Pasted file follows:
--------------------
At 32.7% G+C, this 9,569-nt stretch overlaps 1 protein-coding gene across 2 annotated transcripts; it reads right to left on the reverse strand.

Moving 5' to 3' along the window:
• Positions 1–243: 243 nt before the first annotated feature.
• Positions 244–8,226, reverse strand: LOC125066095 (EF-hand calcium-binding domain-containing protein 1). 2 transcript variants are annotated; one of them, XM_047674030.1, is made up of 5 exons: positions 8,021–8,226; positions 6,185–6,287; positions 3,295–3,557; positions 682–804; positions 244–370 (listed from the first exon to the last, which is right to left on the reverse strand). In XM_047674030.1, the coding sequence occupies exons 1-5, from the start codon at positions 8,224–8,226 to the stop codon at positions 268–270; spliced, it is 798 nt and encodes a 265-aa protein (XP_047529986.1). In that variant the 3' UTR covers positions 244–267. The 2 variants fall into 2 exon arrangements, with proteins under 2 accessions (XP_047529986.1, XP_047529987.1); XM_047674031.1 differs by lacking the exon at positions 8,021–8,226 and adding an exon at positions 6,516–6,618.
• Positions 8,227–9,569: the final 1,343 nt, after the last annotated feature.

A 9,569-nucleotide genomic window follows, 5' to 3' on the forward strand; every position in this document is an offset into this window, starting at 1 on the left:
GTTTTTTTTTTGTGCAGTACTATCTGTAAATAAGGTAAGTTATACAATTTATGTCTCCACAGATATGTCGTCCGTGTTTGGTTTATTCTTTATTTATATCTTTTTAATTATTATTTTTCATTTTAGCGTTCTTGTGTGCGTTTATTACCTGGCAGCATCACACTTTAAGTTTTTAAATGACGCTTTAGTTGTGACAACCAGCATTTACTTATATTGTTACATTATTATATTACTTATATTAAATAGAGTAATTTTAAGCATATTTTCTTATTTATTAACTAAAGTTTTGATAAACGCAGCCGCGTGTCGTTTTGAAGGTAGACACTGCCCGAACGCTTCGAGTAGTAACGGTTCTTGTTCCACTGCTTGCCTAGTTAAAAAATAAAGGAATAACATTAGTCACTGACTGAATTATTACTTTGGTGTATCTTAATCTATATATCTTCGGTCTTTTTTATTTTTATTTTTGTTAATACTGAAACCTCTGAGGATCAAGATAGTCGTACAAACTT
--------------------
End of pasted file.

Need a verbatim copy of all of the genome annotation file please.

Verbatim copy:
At 32.7% G+C, this 9,569-nt stretch overlaps 1 protein-coding gene across 2 annotated transcripts; it reads right to left on the reverse strand.

Moving 5' to 3' along the window:
• Positions 1–243: 243 nt before the first annotated feature.
• Positions 244–8,226, reverse strand: LOC125066095 (EF-hand calcium-binding domain-containing protein 1). 2 transcript variants are annotated; one of them, XM_047674030.1, is made up of 5 exons: positions 8,021–8,226; positions 6,185–6,287; positions 3,295–3,557; positions 682–804; positions 244–370 (listed from the first exon to the last, which is right to left on the reverse strand). In XM_047674030.1, the coding sequence occupies exons 1-5, from the start codon at positions 8,224–8,226 to the stop codon at positions 268–270; spliced, it is 798 nt and encodes a 265-aa protein (XP_047529986.1). In that variant the 3' UTR covers positions 244–267. The 2 variants fall into 2 exon arrangements, with proteins under 2 accessions (XP_047529986.1, XP_047529987.1); XM_047674031.1 differs by lacking the exon at positions 8,021–8,226 and adding an exon at positions 6,516–6,618.
• Positions 8,227–9,569: the final 1,343 nt, after the last annotated feature.

A 9,569-nucleotide genomic window follows, 5' to 3' on the forward strand; every position in this document is an offset into this window, starting at 1 on the left:
GTTTTTTTTTTGTGCAGTACTATCTGTAAATAAGGTAAGTTATACAATTTATGTCTCCACAGATATGTCGTCCGTGTTTGGTTTATTCTTTATTTATATCTTTTTAATTATTATTTTTCATTTTAGCGTTCTTGTGTGCGTTTATTACCTGGCAGCATCACACTTTAAGTTTTTAAATGACGCTTTAGTTGTGACAACCAGCATTTACTTATATTGTTACATTATTATATTACTTATATTAAATAGAGTAATTTTAAGCATATTTTCTTATTTATTAACTAAAGTTTTGATAAACGCAGCCGCGTGTCGTTTTGAAGGTAGACACTGCCCGAACGCTTCGAGTAGTAACGGTTCTTGTTCCACTGCTTGCCTAGTTAAAAAATAAAGGAATAACATTAGTCACTGACTGAATTATTACTTTGGTGTATCTTAATCTATATATCTTCGGTCTTTTTTATTTTTATTTTTGTTAATACTGAAACCTCTGAGGATCAAGATAGTCGTACAAACTT